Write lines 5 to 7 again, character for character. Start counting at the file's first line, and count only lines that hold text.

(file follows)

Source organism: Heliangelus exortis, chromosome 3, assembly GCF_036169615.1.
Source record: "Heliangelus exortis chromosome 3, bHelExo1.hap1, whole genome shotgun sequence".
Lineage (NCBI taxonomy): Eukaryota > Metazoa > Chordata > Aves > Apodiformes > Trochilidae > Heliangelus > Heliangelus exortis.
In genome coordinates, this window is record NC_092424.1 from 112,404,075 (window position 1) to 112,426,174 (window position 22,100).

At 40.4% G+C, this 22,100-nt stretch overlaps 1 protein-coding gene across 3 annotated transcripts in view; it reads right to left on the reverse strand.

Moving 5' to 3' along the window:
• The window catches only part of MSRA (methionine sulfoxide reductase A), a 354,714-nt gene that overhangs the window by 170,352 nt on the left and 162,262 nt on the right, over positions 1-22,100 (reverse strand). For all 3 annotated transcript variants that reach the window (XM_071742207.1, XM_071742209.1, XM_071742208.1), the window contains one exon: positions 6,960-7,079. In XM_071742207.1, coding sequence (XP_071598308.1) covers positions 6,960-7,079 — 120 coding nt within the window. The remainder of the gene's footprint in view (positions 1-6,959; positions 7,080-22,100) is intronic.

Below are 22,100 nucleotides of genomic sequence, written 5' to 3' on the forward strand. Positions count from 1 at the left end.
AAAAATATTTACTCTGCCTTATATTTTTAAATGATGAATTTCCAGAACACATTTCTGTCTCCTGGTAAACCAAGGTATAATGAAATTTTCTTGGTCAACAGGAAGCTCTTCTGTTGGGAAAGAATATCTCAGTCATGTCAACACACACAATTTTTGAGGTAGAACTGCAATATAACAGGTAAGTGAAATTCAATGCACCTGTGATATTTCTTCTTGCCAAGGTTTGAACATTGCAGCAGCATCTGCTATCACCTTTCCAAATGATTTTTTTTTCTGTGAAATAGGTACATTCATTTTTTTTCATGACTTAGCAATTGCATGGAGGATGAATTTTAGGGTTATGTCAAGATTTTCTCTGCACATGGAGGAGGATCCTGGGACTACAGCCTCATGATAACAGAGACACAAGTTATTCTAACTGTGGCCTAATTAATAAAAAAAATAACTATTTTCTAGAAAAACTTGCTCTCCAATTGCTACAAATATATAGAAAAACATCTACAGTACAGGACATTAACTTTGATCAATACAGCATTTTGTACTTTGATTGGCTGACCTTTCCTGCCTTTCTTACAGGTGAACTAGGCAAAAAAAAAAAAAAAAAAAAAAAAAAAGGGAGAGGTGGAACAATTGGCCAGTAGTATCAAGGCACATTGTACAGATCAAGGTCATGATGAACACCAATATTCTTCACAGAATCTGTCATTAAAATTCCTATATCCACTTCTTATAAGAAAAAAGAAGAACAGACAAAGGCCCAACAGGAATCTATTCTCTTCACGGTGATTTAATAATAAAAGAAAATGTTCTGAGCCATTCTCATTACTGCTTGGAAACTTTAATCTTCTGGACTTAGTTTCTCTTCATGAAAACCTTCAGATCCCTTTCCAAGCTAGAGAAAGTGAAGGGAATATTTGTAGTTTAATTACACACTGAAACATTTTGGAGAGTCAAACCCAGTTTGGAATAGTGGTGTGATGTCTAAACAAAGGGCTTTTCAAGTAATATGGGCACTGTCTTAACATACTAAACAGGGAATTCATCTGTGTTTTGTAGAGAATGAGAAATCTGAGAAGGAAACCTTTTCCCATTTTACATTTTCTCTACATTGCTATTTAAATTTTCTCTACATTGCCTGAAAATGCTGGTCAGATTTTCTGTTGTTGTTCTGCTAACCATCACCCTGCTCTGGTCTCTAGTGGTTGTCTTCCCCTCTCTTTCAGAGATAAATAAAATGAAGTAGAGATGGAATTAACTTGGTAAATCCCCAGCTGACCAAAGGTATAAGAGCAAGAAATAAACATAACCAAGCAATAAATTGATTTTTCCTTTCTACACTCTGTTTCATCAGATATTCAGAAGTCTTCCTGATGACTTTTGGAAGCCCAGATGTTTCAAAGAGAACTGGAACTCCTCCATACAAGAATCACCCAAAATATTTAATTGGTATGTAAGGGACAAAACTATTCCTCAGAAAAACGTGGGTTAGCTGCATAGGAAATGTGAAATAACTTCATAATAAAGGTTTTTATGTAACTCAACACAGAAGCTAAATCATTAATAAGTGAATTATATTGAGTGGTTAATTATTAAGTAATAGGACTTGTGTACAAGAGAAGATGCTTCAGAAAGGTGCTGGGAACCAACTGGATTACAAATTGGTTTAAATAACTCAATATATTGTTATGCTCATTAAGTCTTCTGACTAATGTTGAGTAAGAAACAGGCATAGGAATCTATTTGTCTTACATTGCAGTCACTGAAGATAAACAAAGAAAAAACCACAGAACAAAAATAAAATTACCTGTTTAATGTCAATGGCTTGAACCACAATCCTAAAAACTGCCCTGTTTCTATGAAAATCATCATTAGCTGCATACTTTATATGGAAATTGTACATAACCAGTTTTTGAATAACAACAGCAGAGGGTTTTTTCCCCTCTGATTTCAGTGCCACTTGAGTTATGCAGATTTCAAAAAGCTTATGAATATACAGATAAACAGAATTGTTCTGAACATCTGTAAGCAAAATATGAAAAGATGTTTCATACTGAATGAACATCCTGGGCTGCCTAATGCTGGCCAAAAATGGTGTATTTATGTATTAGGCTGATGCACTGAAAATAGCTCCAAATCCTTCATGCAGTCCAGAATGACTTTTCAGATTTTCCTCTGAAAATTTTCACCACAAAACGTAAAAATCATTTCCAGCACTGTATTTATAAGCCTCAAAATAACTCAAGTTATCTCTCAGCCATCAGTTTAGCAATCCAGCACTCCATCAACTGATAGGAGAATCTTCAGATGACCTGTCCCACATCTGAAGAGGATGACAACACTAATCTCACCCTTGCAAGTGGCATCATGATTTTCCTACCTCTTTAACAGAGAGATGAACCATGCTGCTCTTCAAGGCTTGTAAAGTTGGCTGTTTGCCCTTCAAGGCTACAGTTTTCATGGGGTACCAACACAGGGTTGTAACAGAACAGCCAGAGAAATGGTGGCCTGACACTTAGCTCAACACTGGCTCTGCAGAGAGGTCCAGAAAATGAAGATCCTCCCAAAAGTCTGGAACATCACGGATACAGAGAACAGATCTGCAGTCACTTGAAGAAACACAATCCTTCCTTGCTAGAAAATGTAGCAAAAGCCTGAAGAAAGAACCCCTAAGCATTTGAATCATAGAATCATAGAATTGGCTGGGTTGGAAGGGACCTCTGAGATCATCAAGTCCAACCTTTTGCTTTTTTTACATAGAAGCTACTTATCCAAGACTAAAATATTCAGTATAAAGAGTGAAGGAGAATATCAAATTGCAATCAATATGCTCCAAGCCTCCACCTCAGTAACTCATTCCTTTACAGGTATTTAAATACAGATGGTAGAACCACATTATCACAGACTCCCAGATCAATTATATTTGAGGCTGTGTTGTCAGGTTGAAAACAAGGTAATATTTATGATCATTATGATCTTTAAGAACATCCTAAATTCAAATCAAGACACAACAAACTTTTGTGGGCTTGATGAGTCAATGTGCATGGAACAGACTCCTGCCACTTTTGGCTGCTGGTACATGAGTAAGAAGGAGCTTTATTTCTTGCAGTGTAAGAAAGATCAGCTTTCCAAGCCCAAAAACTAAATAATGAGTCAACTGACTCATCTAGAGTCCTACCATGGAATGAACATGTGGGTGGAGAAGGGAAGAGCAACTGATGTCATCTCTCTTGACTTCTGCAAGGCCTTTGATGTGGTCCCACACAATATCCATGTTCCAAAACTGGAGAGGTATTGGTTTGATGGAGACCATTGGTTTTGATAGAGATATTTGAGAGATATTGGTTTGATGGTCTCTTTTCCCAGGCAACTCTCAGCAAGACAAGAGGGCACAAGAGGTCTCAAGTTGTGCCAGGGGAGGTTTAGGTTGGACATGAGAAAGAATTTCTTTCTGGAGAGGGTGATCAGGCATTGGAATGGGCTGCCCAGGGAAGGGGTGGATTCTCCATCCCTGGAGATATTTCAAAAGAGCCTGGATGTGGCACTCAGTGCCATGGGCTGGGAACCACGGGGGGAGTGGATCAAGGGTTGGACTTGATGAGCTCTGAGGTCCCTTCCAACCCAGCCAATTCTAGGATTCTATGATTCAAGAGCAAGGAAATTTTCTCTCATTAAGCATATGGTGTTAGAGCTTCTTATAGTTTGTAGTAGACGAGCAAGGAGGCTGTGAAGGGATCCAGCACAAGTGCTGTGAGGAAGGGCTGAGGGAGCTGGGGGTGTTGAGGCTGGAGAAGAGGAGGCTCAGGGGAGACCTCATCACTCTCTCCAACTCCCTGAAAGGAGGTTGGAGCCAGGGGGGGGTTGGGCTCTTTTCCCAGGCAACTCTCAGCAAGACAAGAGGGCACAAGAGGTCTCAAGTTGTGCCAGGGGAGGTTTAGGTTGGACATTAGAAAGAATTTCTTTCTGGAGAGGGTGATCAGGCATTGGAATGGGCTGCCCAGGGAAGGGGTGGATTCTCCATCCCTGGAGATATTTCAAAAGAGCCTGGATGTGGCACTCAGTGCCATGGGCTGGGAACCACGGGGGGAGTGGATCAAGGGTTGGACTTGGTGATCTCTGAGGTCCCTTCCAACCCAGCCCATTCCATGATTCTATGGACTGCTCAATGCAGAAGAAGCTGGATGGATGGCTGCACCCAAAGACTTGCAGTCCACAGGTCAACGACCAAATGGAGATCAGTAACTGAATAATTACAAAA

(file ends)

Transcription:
At 40.4% G+C, this 22,100-nt stretch overlaps 1 protein-coding gene across 3 annotated transcripts in view; it reads right to left on the reverse strand.

Moving 5' to 3' along the window:
• The window catches only part of MSRA (methionine sulfoxide reductase A), a 354,714-nt gene that overhangs the window by 170,352 nt on the left and 162,262 nt on the right, over positions 1-22,100 (reverse strand). For all 3 annotated transcript variants that reach the window (XM_071742207.1, XM_071742209.1, XM_071742208.1), the window contains one exon: positions 6,960-7,079. In XM_071742207.1, coding sequence (XP_071598308.1) covers positions 6,960-7,079 — 120 coding nt within the window. The remainder of the gene's footprint in view (positions 1-6,959; positions 7,080-22,100) is intronic.